Milton Friedman & my dad

We should all put down our pencils and have a moment of silence for Milton Friedman today. He passed away yesterday. You may or may not have known who he was before the news mentioned his passing, but its still worthwhile to learn about him and his economic theories now.

I had Dr. Gomberg for a teacher in AP Economics in my Senior year of High School. Why was an average student like me talking AP Economics, and getting a good grade in it? Who knows, I had all my credits for graduation already, I was just talking electives at that point, and it sounded interesting. He made us read one of his books (or maybe an excerpt) that asked “How many people does it take to make a pencil?” The answer was infinite. No one can exactly calculate how many people it takes to make a pencil because of the number of materials, manufacturing processes and distribution involved.  Its an example of both how job/work/process specialization by theory is good at efficiency and cost reduction and then becomes an arguement for free market economics in order to make it happen. 

At the time I believed all of this. I took it hook line and sinker like you do when you’re young. (Yes! Laissez Faire for everyone!) And, there are still a lot of things I agree with within the knowledge I have about his theories. One big thing that made me believe in Trickle Down Economics was that it rang true to my family in particular. In the 80’s we had a big jump in our lifestyle level due to the boom that happened as a result of Regan’s policies.  My dad’s jobs as a Project Manager Engineer got better and better, because of these changes for businesses, allowing us to go from shopping at Sears to shopping at Marshall Fields.  From buying Chevrolets to buying Buicks.  We didn’t go crazy with things, but it was still a huge shift in our way of life. 

Then  the 90’s came and the printing industry started to self-destruct mid way through the decade. My dad was on unemployment 3 times in that decade, having never had to do that before. The economy crashed, and all those short term gains were gone.  The economy had to “adjust” as well did a lot of the people who worked in it.  And if it weren’t for my dad’s staunch ability to save money, and the house being paid off, I would have not been able to finish college, and we would not have survived.

Both those things are contrary to Milton’s theories. There was a propensity to spend number they mentioned in class. For every dollar more someone makes (a raise) they will spend $0.60 of it. (Today it has got to be about $0.90 of it.) And that’s what they base the trickle down theory on, free up (laws taxes, and regulations) for businesses to spend and build and grow, hire more people, pay them, and they will spend more, getting the economy to grow, and more products to sell which starts the chain reaction again. Although we benefited from TDT (Trickle Down Theory) (which is a close cousin to the more democracies bring us more capitalist markets theory) in the 80’s, bucking that trend and not running with the herd by saving money is what saved us. Now in the 2000’s my dad is a CAD drafter at a very small printing machine making company making what he used to make in 1985 again, but he lives a fiscally conservative life and all the kids are out of the house so its ok.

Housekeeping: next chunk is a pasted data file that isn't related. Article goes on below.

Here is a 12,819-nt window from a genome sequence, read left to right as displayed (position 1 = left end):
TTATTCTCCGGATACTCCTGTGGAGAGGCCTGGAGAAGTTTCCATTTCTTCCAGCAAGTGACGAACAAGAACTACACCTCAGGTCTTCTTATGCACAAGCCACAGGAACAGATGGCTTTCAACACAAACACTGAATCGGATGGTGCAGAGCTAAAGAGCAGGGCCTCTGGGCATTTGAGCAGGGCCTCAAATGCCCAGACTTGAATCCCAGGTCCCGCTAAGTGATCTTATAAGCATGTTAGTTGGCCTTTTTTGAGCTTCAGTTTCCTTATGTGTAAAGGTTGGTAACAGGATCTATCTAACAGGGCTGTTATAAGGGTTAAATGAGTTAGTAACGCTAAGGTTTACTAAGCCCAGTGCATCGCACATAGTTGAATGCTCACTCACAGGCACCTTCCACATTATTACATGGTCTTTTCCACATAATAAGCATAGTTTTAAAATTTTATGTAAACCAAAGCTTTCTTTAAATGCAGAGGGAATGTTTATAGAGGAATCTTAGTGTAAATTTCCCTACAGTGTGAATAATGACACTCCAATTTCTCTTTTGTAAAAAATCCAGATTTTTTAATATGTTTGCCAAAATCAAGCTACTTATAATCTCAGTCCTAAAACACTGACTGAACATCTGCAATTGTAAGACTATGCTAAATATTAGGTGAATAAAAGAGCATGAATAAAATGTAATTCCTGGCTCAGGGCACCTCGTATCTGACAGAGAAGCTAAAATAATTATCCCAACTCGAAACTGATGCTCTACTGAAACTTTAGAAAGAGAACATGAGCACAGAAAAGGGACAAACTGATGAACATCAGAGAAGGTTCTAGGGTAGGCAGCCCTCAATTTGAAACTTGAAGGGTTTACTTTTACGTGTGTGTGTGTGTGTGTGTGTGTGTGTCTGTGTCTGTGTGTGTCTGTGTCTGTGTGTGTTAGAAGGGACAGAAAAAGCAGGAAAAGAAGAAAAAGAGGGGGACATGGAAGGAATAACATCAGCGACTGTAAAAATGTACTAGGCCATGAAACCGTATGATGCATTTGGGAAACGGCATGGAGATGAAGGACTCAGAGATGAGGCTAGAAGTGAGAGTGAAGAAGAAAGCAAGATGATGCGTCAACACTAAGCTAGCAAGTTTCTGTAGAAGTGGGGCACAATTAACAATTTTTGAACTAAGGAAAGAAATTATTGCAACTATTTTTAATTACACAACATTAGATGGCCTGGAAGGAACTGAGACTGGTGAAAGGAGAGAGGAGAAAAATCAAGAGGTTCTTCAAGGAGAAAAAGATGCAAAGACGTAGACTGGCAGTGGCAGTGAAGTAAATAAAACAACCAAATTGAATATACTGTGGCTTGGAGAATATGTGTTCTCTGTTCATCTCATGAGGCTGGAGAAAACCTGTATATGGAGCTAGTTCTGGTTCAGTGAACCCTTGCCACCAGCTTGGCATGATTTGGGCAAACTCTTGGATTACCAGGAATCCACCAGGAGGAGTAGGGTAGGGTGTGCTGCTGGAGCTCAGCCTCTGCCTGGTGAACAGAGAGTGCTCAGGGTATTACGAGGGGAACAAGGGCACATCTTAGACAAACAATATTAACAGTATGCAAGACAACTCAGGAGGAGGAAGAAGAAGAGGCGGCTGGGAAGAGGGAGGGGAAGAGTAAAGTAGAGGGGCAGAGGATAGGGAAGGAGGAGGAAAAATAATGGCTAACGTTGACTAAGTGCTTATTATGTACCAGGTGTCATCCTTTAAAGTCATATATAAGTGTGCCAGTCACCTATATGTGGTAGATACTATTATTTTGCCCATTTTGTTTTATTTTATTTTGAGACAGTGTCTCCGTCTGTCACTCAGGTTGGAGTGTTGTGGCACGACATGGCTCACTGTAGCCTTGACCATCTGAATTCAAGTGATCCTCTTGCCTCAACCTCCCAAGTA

Later as we came into the next millennium we saw these theories go from temporarily booming our economy for short term gains (notice the 30 year boom/crash cycle happens every 10 years now?)  to being the argument for invading other countries for democratic/economic reasons. This has left many people with a negative feeling in regards to these theories. I don’t think that Milton would have advocated war, loss of life and the debt we have incurred for the sake of a democratic/capitalist economy in Iraq. I think the people making that happen have taken his theories and twisted them to the hilt to meet their own personal/business ambitions. Or maybe they’re just economic extremists.  

Basically, I think of Milton’s theories as “good” when taken in moderation. I also learned that he had theories on a negative tax to give money back to people who didn’t make enough money to survive, which is in stark contrast to the, “pick yourself up by your bootstraps because unemployment runs out after 1 year” mentality of our current government. It seems that there was more to Milton and his theories than people remember or know about. And a little bit of information in a politician’s hands (and sometimes a CEO’s)  is a dangerous thing. I wish for all the people making business/government decisions to err on the side of moderation for a while. Don’t go with most profits in least time, most growth as fast as possible, the cheapest way possible, butts in seats rather than skilled people.  All these things have cause-and-effect far beyond the price and profit of your product this quarter. Think about longevity, maintaining & sustaining growth long term, and the effects of what you do on your products and the people who buy them. (yes, lawsuits years down the line with evidence you don’t think people will find)  Have a little restraint for god’s sake.

I respect and admire Milton Friedman’s work, and plan to read more about it to get a better understanding myself. I am pretty sure Economics is not as simple as I’ve been led to believe, but its worth knowing about. Especially because in my eyes, marketing is really just the combination of economics and creativity.

To find out more about Milton Friedman, see wikipedia.


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